Molson Coors Beverage Co. continues its exploration into non-beer categories with the planned launch of Happy Thursday, a flavored spiked refresher.
Chicago-based Molson Coors (NYSE: TAP) houses much of its administrative support in Milwaukee. Milwaukee is also the birthplace of one of Molson Coors’ core brands, Miller Lite. Most recently, the global beverage maker launched a new acceleration strategic plan.
Happy. Thursday will launch nationally in March 2024. The spiked refresher is 4.4% alcohol-by-volume and will launch in four flavors — strawberry, black cherry, pineapple starfruit and mango passionfruit. It will be sold in 12-pack variety packs.
The spiked refresher is non-carbonated alcoholic beverage, which the company believes is the first-of-its-kind product to launch nationally.
This product launch coincides with one of Molson Coors’ key strategic pillars, to scale and expand in “beyond beer.” Molson Coors classifies beyond beer into three areas of flavor, spirits and non-alcoholic beverages. Molson Coors chief commercial officer for the Americas Michelle St. Jacques said at the company’s strategy day in New York City that Molson Coors expects half of its above-premium revenue growth to come from beyond beer.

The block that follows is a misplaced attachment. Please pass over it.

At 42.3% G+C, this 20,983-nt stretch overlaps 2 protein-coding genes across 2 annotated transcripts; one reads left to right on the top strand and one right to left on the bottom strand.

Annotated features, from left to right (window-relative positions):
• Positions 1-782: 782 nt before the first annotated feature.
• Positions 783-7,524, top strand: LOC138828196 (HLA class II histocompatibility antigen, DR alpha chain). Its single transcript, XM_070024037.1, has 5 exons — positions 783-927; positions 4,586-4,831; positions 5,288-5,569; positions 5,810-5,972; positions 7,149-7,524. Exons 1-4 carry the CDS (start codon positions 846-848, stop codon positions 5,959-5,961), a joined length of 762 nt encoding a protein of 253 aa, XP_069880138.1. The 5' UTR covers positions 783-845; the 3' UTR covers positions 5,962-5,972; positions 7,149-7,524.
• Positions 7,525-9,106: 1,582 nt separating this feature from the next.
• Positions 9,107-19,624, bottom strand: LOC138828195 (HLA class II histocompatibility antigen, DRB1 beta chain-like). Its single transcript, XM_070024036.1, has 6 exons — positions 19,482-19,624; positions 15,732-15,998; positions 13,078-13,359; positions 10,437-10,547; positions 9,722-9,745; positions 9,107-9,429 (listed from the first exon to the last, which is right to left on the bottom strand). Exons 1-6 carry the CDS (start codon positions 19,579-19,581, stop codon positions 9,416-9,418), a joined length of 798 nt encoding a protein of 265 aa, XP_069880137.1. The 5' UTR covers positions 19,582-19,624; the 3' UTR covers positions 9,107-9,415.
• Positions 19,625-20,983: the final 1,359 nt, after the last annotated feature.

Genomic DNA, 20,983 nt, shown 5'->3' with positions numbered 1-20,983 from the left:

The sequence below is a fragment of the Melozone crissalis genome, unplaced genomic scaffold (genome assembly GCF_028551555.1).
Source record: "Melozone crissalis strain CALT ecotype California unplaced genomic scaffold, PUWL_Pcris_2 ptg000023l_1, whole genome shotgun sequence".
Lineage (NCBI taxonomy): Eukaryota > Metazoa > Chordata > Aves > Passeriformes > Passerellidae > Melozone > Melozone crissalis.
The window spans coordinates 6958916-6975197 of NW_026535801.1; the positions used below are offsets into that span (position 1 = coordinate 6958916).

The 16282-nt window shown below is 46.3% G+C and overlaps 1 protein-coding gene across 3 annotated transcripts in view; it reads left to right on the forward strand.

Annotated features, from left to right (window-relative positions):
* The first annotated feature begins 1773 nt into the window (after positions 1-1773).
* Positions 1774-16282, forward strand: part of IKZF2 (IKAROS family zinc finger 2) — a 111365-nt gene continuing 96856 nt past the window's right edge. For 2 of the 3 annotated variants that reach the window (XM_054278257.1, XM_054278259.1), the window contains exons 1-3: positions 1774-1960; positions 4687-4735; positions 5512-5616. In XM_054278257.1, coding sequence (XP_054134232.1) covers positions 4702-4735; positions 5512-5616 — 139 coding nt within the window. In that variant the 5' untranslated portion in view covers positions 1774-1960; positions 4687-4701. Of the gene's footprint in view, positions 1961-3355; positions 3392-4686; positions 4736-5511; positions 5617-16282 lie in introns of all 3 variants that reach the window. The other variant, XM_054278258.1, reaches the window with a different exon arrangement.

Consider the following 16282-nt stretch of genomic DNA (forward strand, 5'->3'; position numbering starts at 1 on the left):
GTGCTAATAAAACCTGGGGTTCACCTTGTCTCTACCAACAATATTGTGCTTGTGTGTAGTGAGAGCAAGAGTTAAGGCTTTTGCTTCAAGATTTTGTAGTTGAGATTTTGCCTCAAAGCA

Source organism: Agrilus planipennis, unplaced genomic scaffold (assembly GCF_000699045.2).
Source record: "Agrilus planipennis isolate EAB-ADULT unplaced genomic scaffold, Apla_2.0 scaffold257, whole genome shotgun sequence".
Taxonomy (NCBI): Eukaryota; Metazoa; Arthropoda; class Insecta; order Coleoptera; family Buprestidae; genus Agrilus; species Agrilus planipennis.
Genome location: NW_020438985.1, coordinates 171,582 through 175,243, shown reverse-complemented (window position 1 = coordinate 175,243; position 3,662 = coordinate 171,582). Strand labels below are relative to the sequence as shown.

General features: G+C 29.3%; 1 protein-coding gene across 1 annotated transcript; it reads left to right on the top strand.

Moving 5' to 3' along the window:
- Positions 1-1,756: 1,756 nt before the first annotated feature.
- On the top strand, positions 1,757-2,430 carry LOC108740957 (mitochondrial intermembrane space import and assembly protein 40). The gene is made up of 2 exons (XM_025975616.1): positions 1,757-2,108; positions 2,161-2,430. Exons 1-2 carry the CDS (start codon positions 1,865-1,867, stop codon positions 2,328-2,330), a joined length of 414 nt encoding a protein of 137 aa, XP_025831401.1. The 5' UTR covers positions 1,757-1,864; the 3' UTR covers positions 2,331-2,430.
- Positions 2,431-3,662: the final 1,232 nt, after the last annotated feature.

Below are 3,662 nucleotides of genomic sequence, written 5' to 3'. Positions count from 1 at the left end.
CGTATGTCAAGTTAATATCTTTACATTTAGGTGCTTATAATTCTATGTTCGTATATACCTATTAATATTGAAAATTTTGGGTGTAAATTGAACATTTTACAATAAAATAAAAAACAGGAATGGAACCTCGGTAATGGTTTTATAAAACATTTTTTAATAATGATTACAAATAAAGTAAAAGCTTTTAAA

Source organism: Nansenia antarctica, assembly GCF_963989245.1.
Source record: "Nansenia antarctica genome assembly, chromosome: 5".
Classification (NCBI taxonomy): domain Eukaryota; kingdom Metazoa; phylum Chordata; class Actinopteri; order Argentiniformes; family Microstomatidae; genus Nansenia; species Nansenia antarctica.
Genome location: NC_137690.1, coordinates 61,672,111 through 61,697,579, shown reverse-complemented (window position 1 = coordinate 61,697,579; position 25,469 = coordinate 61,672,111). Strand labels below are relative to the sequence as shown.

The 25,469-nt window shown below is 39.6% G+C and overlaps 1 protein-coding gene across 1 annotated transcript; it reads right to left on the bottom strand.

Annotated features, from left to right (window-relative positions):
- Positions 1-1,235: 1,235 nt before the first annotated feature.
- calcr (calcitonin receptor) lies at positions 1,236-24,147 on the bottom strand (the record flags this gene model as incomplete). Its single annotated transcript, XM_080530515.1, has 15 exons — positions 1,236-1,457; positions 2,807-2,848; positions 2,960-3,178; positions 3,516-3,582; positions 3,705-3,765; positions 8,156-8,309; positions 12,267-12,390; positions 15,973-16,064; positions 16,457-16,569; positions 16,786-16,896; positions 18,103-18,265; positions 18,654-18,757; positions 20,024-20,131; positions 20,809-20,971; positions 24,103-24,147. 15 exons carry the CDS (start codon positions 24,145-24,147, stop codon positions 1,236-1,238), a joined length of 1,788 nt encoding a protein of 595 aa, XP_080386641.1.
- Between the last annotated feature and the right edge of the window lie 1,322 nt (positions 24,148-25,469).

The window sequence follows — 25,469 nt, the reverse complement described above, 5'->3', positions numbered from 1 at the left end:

“We believe Happy Thursday is everything these consumers are looking for in a spiked refresher: they’re smooth, bubble-free, flavorful and, of course, refreshing,” Molson Coors senior director for marketing innovation Amanda Devore said in the company’s blog. “The bold and vibrant packaging is perfect for sharing on social media, and we can’t wait for Happy Thursday to hit shelves.”
The name Happy Thursday comes from what Molson Coors calls the “unofficial start of the weekend.” The company hopes Happy Thursday will appeal to younger legal-aged drinkers.
The alcoholic refresher category is a relatively new beverage to come into the market. Devore added that Molson Coors hopes to translate some of the success of hard seltzers several years prior into this category.
“I think there are similarities with the way hard seltzers capitalized on a trend outside of alcohol. They really took off because consumers were drinking more flavored seltzer water. I think we have the same opportunity here,” she said in the blog.